However, before you pursue a balance transfer, be sure to understand how these options may impact your credit scores.
How balance transfers work
A balance transfer is just what it sounds like: You transfer the balance from an old credit card to a new one with better terms and a lower interest rate. Generally, the 0% or low introductory interest rate on a new account will last for a limited amount of time (typically six to 18 months). For people struggling with credit card debt, a balance transfer offers the chance to pay down their balance without worrying about accumulating interest for a certain period of time.
A balance transfer can result in significant savings. For example, if you transfer a $10,000 balance from an account with a 15% interest rate to a card with no interest for the first 12 months, you could save $1,500 during that initial year.
Additionally, balance transfers can simplify your finances by letting you consolidate all of your credit card debt onto one card. That way, you don’t have to keep track of multiple accounts and monthly payments.
Although you could save money overall, you’ll probably have to pay a transfer fee, which is typically 3% of the balance you transfer. Some cards might also involve an annual membership fee. Avoid these types of accounts as the annual fees could negate your overall savings.
Consumers considering balance transfers should also determine whether the card issuer offers a 0% annual percentage rate on balance transfers alone or on both transferred balances and new purchases. Typically, your new account will specify two different interest rates: one for the transferred balance and another one for any new purchases you make with the card.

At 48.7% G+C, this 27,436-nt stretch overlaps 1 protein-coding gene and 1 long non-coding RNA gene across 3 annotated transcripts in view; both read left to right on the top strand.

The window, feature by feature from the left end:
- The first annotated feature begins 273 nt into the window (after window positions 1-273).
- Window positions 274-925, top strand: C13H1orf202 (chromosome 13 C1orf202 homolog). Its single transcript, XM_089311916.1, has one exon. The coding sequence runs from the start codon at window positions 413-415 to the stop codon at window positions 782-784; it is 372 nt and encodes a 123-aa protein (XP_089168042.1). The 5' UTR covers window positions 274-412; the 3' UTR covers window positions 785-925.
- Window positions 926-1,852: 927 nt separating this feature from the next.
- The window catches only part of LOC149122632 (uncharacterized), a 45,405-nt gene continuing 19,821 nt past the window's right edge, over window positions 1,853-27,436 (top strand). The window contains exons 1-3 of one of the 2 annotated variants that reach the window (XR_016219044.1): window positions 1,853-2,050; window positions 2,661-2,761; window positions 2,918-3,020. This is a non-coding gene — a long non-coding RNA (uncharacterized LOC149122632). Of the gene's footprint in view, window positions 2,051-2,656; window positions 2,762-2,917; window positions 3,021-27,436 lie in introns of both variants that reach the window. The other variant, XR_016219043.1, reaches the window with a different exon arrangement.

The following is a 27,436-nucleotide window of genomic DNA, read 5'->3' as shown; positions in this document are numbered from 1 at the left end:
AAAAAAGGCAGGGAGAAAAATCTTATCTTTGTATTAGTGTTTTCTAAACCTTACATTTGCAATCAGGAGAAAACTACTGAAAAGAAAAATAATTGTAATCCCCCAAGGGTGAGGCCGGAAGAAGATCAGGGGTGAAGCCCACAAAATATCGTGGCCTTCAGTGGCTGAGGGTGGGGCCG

When looking into balance transfers, you should understand how payments will work for the new card. Generally, payments will go toward the transferred balance first, if it has a lower interest rate, then new purchases.
Types of balance transfer cards
Various banks and credit card companies offer balance transfer deals. Typically, these accounts fall into one of two categories: cards that are meant for the sole purpose of consolidating or restructuring debt and those that offer rewards programs and are meant for long-term use.
Before settling on one of those categories, consider how you intend to use the new account. Cards that are not designed solely for balance transfers have their drawbacks. For example, a rewards card might offer 12 to 15 months of 0% interest, whereas a card designed for debt consolidation and balance transfers might offer a low interest for a longer promotional period lasting up to 21 months. It’s also important to note that certain balance transfer cards might waive the typical transfer fee.
One big advantage of balance transfer cards is the potential to greatly reduce the amount of interest you pay on your debt. By lowering interest, you have the opportunity to put more money toward the principal amount you owe and potentially pay off your debt faster than you would be able otherwise. The biggest drawback, however, is the possibility of mismanaging your credit cards and racking up more debt instead of paying it off.
Balance transfers and your credit
To get a new credit card with a low or 0% interest rate, you often need good credit scores. If you have low credit scores and still manage to get approved for a new card, the interest rate will probably be too high to make the balance transfer worthwhile.
Because a balance transfer involves opening up a new line of credit, it will also lead to a hard credit inquiry, which will cause your credit scores to decrease initially. However, in the long run, the transfer could have a positive impact on your credit history if you are able to pay down your debt faster (improving your debt-to-credit ratio) without any interest accumulating on the new card.
Finally, opening a new account will increase your available credit and lower your credit utilization rate, or debt-to-credit ratio. Still, you could end up hurting your credit scores if you’re not careful. Continuing to use the old card — even after completing a balance transfer — could increase your utilization ratio, add to your debt and potentially get you back into the same situation that led you to seek a balance transfer in the first place.